You may not be thinking of your tree’s health now that winter has arrived. The truth is, there is no better time to inspect and prune your trees but now. Waiting for trees to drop all their leaves allows the arborist to identify the parts that need to be removed while keeping its structural integrity. Besides, it will be easier for the tree specialist to see any potential threat such as weak branches, broken limbs, and other deformities when the tree is free from foliage. During this time, trees are bare, making it easier to prune t without compromising its natural shape.

Unlike pruning in other seasons, winter pruning can be less stressful for your trees. Trees have extra energy reserves during their dormant state, which allows them to heal better than when they’re pruned in other seasons. It will be more convenient for the tree expert to locate areas that need extra attention like damaged branches and offer corrective treatment, as required. This way, you don’t only ensure the health of your tree, but also prevent it from becoming hazardous during intense weather conditions.

According to the Tree Care Industry Association, most trees can be pruned regardless of the season, but it has to be done with the utmost care. However, if you want to see its maximum benefits on your trees, it is best to wait until they are dormant. Aside from keeping the health of your trees in check, winter pruning will leave your tree looking better as before. The process assists the growth of your tree in the manner ideal to its type and structure.

Pruning Standards

Regardless of the time of the year, pruning should be performed following the American National Standards Institute’s policy for tree pruning. These guidelines are also called the ANSI A300, which provides helpful recommendations on how to go about pruning correctly. It includes suggestions on the best techniques and the proper set of tools to utilize for the pruning project. When you outsource a tree specialist, you should ask for a written estimate that adheres to the guidelines set by ANSI A300.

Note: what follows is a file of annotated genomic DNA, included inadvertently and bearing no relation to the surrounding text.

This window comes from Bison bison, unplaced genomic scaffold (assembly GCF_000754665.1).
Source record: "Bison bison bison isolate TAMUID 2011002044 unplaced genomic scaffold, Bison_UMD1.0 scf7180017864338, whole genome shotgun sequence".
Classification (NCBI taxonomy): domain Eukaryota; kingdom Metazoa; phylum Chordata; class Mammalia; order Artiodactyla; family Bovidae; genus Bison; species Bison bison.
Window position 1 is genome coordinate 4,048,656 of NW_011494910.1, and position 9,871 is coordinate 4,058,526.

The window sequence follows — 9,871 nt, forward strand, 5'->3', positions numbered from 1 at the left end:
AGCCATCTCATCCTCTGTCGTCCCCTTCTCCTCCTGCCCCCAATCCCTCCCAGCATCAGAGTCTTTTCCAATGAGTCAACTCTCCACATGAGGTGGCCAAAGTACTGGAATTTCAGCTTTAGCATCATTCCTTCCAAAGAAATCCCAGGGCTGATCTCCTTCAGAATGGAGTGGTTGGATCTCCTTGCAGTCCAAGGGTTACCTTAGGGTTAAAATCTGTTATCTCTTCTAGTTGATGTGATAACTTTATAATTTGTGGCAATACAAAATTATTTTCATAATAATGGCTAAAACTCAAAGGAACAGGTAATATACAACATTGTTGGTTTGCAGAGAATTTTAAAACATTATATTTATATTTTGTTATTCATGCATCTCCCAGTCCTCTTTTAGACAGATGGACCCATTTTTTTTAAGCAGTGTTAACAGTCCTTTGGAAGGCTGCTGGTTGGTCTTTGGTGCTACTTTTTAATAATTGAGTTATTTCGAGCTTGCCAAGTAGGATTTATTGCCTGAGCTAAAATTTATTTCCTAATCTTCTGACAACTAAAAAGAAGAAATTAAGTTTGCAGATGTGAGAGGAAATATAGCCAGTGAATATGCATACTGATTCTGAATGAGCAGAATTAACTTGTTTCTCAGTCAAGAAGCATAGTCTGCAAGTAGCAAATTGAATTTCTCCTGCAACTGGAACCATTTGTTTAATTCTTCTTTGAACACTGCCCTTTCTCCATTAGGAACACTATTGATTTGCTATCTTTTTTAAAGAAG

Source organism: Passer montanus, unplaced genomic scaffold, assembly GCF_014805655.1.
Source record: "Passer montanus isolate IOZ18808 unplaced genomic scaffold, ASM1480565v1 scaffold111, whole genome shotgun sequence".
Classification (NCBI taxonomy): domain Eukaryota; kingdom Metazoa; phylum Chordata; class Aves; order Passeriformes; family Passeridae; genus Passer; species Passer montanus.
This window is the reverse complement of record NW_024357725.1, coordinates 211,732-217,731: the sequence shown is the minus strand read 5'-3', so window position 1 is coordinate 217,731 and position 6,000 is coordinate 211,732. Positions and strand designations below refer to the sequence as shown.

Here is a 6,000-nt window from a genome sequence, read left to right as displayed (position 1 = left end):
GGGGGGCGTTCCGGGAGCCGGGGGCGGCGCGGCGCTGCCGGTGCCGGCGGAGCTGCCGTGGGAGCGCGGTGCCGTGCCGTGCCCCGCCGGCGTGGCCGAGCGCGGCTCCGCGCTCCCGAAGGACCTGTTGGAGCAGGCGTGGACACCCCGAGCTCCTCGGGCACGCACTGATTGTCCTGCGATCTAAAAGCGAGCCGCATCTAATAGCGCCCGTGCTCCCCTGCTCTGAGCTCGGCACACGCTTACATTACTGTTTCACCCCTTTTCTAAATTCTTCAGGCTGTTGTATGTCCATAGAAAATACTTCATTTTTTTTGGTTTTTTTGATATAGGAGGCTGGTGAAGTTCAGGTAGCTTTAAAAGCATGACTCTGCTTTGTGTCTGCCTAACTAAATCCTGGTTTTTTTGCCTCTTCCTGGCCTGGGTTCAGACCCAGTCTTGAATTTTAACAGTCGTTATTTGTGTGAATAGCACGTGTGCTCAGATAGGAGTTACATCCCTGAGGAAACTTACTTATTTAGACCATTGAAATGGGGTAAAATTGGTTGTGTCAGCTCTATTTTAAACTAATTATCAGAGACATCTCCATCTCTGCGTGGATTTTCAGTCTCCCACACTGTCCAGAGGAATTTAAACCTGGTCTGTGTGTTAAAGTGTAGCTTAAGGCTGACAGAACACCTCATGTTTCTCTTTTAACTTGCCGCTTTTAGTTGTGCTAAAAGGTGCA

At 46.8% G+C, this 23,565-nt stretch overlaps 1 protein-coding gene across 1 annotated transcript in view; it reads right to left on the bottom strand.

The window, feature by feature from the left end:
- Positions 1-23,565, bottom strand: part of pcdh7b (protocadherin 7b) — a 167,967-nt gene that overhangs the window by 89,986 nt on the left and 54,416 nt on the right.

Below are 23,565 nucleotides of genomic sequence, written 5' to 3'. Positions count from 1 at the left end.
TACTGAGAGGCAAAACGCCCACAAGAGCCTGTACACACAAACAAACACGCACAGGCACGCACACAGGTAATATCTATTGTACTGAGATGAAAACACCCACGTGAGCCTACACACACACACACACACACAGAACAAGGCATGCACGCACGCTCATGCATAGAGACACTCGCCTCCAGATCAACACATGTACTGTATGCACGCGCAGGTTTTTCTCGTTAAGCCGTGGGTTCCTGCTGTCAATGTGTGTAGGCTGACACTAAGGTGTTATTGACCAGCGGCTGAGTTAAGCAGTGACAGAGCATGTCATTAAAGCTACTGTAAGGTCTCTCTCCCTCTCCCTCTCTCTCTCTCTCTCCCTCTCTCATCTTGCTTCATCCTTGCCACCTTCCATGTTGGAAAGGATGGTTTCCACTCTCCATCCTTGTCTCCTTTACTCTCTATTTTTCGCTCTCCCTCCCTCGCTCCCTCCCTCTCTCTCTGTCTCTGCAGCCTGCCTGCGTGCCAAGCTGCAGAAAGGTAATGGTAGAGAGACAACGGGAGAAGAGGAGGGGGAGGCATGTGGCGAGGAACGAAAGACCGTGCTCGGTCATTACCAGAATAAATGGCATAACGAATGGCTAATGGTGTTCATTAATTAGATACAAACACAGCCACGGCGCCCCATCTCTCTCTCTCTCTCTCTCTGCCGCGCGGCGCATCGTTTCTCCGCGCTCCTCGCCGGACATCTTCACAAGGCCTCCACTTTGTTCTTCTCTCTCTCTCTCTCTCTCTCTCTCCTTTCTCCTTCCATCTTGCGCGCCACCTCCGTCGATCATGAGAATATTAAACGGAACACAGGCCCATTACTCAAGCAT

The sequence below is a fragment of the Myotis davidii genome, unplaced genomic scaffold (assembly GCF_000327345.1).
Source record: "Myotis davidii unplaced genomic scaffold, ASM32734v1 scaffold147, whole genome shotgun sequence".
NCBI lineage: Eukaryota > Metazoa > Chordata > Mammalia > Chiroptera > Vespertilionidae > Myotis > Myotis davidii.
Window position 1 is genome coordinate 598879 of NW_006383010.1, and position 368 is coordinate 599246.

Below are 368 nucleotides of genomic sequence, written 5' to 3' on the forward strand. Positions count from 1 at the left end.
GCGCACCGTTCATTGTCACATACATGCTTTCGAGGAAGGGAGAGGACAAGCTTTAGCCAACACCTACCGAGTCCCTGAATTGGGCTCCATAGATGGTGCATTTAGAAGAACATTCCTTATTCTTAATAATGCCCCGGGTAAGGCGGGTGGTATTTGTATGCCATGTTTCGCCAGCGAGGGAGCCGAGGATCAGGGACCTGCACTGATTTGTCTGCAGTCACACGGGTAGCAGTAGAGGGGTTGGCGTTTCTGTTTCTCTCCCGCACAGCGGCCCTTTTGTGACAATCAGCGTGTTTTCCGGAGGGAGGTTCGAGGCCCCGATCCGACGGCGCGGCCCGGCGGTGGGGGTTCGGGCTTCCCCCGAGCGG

• Identify the type of branches to be pruned, including dead, interfering, and obstructing limbs. They should also mention where the branch is located.
  • How much of the tree’s branches will be pruned
  • Techniques to be used in pruning
  • How much will be reduced from the branches (overhanging limb reduced by two feet)

These guidelines secure the customer and the tree company by making it known to every party what to expect before, during, and after the pruning project.

Find an Expert

If you are still in a dilemma about starting with winter pruning, call a tree service company. A certified arborist can help determine the right actions to ensure your trees get the most of the pruning process. They will identify branches and limbs that need to go and provide expert advice when it comes to the overall wellness of your tree. With the help of an arborist, you don’t have to guess the next steps in taking care of your landscape trees.